The weblink below takes you to a general site where you can select the country you wish to focus on.

Various heritage sites have chosen to open their doors to the public free of charge during September (the dates vary with some starting on 2 September) and there really does seem to be a wide range including churches, galleries, country houses, castles and civic building such as courts, police and fire stations.

Obviously, you may want to be selective if you have young children as there are places I wouldn't contemplate visiting with my troop but there is plenty to choose from.

Let me know if you visit anything.

Thursday, 23 June 2011

New baby - 10 things I wouldn't buy

My sister in law is expecting her first baby in November and like everyone wants to be be ready for the new arrival but still wants to be careful with her money.

As we were expecting twins and had double the expense we really thought about what we would use so that the items we did buy were of use.

I think it's hard to know what you need / don't need with your first born so I thought I'd try and come up with some ideas of things that I really didn't need or use......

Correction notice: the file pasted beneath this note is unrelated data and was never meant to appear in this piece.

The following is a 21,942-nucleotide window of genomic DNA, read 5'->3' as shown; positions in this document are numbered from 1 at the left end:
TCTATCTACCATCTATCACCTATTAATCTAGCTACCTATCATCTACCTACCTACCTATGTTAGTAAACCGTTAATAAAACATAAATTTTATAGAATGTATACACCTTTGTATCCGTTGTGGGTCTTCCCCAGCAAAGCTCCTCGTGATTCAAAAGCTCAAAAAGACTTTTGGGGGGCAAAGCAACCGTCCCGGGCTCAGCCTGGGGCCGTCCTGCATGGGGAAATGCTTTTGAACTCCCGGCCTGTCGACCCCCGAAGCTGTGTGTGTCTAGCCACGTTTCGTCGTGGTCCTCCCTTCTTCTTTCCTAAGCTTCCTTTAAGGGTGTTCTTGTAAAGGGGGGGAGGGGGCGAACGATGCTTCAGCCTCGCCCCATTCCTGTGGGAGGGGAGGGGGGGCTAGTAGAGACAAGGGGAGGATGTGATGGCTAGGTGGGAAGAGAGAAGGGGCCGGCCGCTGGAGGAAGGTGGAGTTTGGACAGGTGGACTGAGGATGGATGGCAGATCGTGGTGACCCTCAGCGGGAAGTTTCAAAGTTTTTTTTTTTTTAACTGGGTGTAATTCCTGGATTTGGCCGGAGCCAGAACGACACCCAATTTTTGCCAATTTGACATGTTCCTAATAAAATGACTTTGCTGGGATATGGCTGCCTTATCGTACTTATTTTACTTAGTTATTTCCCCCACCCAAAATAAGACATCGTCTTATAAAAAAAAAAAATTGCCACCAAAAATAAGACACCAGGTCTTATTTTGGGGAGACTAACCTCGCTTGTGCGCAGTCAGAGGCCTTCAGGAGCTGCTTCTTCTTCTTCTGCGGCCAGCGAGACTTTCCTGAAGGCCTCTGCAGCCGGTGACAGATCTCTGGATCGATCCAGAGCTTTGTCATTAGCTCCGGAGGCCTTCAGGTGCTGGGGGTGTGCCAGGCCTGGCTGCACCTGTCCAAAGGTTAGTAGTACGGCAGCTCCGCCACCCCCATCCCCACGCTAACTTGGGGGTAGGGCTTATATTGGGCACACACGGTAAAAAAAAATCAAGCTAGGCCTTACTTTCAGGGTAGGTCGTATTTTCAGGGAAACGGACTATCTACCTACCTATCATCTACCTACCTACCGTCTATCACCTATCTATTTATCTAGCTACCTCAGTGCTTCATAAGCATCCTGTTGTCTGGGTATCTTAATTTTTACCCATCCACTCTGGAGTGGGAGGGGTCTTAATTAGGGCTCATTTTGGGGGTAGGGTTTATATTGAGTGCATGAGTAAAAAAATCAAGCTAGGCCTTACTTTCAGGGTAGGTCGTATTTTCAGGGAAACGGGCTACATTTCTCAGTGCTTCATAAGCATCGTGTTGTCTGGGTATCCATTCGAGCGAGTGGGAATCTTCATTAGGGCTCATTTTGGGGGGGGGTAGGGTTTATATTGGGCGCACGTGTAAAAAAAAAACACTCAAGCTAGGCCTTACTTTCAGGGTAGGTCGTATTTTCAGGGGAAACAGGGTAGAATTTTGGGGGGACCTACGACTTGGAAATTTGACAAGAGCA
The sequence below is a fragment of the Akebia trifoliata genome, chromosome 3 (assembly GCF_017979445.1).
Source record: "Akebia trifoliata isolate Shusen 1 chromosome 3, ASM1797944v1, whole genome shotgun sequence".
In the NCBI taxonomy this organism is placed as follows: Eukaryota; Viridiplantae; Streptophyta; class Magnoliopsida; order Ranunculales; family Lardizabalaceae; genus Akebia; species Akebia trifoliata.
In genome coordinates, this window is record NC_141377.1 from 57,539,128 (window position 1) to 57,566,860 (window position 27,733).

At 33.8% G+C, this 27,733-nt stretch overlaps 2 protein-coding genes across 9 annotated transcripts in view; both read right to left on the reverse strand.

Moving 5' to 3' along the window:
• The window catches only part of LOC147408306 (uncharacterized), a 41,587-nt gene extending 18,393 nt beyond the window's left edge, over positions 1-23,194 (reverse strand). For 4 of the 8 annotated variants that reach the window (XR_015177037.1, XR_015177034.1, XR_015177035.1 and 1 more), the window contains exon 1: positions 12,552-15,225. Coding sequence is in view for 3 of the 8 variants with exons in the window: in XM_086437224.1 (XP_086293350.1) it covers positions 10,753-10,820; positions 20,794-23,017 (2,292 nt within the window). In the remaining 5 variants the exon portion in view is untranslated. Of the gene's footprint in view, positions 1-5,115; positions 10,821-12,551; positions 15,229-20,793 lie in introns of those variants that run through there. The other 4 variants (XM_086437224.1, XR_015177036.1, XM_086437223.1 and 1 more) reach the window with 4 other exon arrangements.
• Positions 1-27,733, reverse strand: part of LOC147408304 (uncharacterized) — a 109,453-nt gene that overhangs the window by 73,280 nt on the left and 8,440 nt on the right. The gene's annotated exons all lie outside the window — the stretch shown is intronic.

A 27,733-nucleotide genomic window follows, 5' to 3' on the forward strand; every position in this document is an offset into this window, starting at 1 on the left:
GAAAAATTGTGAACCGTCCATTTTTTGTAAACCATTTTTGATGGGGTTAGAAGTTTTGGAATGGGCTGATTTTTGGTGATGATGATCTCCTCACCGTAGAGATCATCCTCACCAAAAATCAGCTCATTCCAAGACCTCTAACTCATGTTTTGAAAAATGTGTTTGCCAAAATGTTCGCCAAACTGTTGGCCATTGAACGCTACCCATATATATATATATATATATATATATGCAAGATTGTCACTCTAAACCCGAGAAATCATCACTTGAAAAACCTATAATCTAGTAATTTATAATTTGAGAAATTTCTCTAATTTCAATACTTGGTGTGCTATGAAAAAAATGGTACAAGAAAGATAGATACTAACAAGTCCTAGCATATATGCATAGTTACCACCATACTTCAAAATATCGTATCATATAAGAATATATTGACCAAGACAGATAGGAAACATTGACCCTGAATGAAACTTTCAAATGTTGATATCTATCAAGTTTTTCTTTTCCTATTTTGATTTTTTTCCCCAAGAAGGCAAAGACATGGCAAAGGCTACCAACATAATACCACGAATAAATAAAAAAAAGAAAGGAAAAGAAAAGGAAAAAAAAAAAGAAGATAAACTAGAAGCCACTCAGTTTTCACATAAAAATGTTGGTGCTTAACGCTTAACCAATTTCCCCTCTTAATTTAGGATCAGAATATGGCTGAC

1.  Baby bath - we bought a baby sponge instead - much easy to use.

2.  A changing table - we used a cot top changing mat or changing mats on the floor - no where for baby to fall!

3.  We bought cot beds instead of a cot - these last until they are around 5 or 6 as you can take the cot bars off and turn the cot into a small bed when the child is ready.

4.  Cot bumpers - they look very pretty but I  think the advice is not to have them on the cot when the baby is moving in case they suffocate so I've never really understood the point of them!!

5.  Top sheets and blankets - I'm a big fan of baby sleeping bags (i.e. grobags although I have found that the cheaper alternatives have been fine too).  With these your baby never gets cold, doesn't lose it's blankets or sheets in the night and can't get its legs stuck in the bars when he/she starts to roll.